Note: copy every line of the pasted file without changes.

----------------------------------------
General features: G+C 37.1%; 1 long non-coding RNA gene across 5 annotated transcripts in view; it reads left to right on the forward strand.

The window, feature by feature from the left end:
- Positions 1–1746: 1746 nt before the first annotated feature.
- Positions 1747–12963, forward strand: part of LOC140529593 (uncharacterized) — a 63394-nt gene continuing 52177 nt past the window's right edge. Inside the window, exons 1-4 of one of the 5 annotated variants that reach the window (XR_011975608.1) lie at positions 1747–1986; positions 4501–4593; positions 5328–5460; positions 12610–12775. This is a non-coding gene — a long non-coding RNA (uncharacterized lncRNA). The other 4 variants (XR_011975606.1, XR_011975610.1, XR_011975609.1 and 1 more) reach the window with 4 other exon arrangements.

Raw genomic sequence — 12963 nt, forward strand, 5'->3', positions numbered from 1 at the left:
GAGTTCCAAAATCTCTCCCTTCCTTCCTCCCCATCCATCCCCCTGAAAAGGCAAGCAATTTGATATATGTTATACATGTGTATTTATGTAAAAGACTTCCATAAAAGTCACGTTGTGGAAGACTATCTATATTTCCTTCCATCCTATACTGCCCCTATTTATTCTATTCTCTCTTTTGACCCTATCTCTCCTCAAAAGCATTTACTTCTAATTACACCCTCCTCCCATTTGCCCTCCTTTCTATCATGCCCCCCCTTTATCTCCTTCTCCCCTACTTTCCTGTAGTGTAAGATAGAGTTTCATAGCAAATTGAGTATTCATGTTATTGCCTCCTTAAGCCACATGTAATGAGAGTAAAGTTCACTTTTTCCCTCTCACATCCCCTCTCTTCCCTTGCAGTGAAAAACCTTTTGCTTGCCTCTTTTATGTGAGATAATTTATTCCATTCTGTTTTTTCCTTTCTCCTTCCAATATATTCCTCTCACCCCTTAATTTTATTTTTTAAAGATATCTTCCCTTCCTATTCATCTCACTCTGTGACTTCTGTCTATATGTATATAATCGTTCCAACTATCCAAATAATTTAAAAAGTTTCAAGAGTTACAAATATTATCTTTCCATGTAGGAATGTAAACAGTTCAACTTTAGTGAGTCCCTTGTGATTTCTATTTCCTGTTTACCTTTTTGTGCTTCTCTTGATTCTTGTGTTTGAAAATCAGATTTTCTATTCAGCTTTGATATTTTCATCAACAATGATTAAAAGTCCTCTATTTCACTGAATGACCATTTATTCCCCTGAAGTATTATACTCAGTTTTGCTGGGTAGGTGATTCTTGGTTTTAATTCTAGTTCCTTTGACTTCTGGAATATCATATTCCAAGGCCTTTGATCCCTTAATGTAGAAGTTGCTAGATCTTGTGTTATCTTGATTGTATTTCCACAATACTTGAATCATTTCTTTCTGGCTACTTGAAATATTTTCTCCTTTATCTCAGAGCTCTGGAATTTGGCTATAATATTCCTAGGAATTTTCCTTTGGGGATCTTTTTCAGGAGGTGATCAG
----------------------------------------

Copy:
General features: G+C 37.1%; 1 long non-coding RNA gene across 5 annotated transcripts in view; it reads left to right on the forward strand.

The window, feature by feature from the left end:
- Positions 1–1746: 1746 nt before the first annotated feature.
- Positions 1747–12963, forward strand: part of LOC140529593 (uncharacterized) — a 63394-nt gene continuing 52177 nt past the window's right edge. Inside the window, exons 1-4 of one of the 5 annotated variants that reach the window (XR_011975608.1) lie at positions 1747–1986; positions 4501–4593; positions 5328–5460; positions 12610–12775. This is a non-coding gene — a long non-coding RNA (uncharacterized lncRNA). The other 4 variants (XR_011975606.1, XR_011975610.1, XR_011975609.1 and 1 more) reach the window with 4 other exon arrangements.

Raw genomic sequence — 12963 nt, forward strand, 5'->3', positions numbered from 1 at the left:
GAGTTCCAAAATCTCTCCCTTCCTTCCTCCCCATCCATCCCCCTGAAAAGGCAAGCAATTTGATATATGTTATACATGTGTATTTATGTAAAAGACTTCCATAAAAGTCACGTTGTGGAAGACTATCTATATTTCCTTCCATCCTATACTGCCCCTATTTATTCTATTCTCTCTTTTGACCCTATCTCTCCTCAAAAGCATTTACTTCTAATTACACCCTCCTCCCATTTGCCCTCCTTTCTATCATGCCCCCCCTTTATCTCCTTCTCCCCTACTTTCCTGTAGTGTAAGATAGAGTTTCATAGCAAATTGAGTATTCATGTTATTGCCTCCTTAAGCCACATGTAATGAGAGTAAAGTTCACTTTTTCCCTCTCACATCCCCTCTCTTCCCTTGCAGTGAAAAACCTTTTGCTTGCCTCTTTTATGTGAGATAATTTATTCCATTCTGTTTTTTCCTTTCTCCTTCCAATATATTCCTCTCACCCCTTAATTTTATTTTTTAAAGATATCTTCCCTTCCTATTCATCTCACTCTGTGACTTCTGTCTATATGTATATAATCGTTCCAACTATCCAAATAATTTAAAAAGTTTCAAGAGTTACAAATATTATCTTTCCATGTAGGAATGTAAACAGTTCAACTTTAGTGAGTCCCTTGTGATTTCTATTTCCTGTTTACCTTTTTGTGCTTCTCTTGATTCTTGTGTTTGAAAATCAGATTTTCTATTCAGCTTTGATATTTTCATCAACAATGATTAAAAGTCCTCTATTTCACTGAATGACCATTTATTCCCCTGAAGTATTATACTCAGTTTTGCTGGGTAGGTGATTCTTGGTTTTAATTCTAGTTCCTTTGACTTCTGGAATATCATATTCCAAGGCCTTTGATCCCTTAATGTAGAAGTTGCTAGATCTTGTGTTATCTTGATTGTATTTCCACAATACTTGAATCATTTCTTTCTGGCTACTTGAAATATTTTCTCCTTTATCTCAGAGCTCTGGAATTTGGCTATAATATTCCTAGGAATTTTCCTTTGGGGATCTTTTTCAGGAGGTGATCAG